Airlines are facing the biggest holiday weekend for travelers in three years—returning to pre-pandemic levels of travel and stability.
- The Transportation Security Administration (TSA) reports that it is expecting 2 million to 2.5 million travelers per day this week for the Thanksgiving holiday, surpassing two years of slower airline travel.
- The large crowds began as early as Thursday, November 17, with 2 million daily travelers, and the TSA expects it to peak on Sunday, November 27 with as many as 2.9 million potential flyers.
- Recent trends in remote work are changing the length and availability of travelers during the holidays, allowing employees to take their work with them and enjoy longer holidays with family.
Why it’s News
Airlines always prepare for major travel days around holidays like Labor Day, Thanksgiving, and Christmas, but 2022 is the first year since the beginning of the pandemic that those numbers are starting to reach previous heights.
This also comes after a sluggish summer for airlines, with business travel decreasing. This wasn’t reflected in leisure travel though, with the TSA reporting a record-setting Labor Day weekend of 8.76 million flyers, the highest since 8.62 million in September 2019.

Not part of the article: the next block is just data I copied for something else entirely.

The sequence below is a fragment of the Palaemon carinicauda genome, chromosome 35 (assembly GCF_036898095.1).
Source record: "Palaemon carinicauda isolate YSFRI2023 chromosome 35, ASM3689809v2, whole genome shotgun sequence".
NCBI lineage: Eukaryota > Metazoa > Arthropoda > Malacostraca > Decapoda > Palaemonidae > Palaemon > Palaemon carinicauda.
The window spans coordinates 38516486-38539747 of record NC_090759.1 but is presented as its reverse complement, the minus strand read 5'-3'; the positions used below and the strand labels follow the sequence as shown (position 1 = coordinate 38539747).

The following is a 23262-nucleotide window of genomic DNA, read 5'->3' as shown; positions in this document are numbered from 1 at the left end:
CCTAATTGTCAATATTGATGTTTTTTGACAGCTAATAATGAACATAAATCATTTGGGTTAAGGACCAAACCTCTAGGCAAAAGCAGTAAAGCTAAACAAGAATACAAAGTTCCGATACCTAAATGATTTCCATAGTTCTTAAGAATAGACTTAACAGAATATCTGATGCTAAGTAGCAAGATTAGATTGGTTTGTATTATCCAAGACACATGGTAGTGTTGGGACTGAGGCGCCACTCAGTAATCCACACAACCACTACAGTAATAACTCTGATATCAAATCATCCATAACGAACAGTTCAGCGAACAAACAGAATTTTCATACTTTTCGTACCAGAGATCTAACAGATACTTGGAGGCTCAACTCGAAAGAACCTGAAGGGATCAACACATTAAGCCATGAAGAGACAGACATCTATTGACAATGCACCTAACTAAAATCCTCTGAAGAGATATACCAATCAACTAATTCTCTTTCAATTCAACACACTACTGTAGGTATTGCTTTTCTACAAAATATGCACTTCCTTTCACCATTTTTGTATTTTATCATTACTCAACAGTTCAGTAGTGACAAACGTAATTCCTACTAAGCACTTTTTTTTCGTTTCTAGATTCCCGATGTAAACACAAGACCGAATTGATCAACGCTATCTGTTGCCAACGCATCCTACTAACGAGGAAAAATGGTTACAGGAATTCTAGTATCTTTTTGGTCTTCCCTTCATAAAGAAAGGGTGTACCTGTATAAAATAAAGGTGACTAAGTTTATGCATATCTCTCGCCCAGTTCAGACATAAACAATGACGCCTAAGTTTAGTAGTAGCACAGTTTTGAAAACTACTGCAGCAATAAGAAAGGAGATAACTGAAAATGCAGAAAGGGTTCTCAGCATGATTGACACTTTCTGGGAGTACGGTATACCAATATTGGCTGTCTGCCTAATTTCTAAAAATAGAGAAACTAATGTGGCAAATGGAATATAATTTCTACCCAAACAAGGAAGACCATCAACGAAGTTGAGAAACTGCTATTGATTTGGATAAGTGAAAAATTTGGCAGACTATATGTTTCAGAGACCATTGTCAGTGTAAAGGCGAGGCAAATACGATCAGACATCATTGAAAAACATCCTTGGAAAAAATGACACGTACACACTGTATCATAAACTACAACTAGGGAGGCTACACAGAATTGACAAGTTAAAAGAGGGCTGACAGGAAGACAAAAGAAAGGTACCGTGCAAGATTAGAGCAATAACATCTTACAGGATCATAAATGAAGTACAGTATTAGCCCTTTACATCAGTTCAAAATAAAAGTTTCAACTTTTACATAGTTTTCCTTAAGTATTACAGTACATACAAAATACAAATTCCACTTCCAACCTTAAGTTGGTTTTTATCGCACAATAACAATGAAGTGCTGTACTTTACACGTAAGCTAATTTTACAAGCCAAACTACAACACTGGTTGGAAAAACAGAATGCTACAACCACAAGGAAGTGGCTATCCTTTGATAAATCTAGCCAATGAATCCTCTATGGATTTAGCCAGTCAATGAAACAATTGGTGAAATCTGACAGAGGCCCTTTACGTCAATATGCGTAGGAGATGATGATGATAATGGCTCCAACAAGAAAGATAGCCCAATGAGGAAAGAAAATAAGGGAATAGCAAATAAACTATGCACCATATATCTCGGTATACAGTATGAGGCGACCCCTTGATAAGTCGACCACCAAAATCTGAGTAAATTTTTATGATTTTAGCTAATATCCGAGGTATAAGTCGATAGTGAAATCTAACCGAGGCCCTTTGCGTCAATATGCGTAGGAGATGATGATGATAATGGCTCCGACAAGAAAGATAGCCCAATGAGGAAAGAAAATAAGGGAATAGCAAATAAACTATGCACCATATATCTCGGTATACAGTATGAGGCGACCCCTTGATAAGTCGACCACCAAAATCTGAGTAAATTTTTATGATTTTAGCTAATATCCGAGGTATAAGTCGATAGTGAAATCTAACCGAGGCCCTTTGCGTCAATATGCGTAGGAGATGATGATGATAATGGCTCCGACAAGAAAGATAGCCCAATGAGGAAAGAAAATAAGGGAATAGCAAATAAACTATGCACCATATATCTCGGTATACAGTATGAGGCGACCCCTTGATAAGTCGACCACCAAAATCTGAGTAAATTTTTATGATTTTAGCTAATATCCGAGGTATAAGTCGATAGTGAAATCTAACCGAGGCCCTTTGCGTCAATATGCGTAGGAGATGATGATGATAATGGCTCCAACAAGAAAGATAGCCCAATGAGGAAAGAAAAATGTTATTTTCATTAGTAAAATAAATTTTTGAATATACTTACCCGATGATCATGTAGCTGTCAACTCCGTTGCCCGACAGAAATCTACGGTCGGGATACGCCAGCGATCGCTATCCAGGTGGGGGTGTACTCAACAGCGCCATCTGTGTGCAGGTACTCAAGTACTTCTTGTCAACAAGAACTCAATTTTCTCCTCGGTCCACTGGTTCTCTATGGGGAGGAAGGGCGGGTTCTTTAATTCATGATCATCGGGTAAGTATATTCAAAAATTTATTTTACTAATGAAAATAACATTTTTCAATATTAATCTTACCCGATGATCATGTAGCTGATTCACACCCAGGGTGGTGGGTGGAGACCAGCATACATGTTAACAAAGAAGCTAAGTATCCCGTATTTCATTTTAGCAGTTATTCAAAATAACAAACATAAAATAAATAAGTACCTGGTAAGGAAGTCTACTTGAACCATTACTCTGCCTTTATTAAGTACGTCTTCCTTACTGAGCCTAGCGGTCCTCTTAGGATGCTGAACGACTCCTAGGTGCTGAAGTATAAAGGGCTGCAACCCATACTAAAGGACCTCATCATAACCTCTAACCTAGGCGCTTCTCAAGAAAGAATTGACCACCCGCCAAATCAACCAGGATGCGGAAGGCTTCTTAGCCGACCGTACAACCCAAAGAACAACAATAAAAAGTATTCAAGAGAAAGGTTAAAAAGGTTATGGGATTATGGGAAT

“Flights are packed. Airport parking lots are filling up. Tickets are expensive. In short, Thanksgiving travel is getting back to normal, for better or worse,” says The Wall Street Journal.
As we previously reported, high inflation and demand have seen a 33% increase in airfares this year.
The proliferation of remote work has had a major effect on the duration of the holiday season, with thousands of workers arriving days or weeks to their destinations before they need to and working remotely through the holiday. Airlines have adjusted holiday periods to help their employees.
“This year, people are getting to their destinations earlier and staying later, elongating the holiday travel period, executives at Denver-based budget airline Frontier Group Holdings Inc. told analysts and investors last week. ‘A lot of people are just kind of taking that week to work from wherever they’re working from,’ Frontier Chief Executive Barry Biffle said at the company’s November 15 investor day,” says The Wall Street Journal.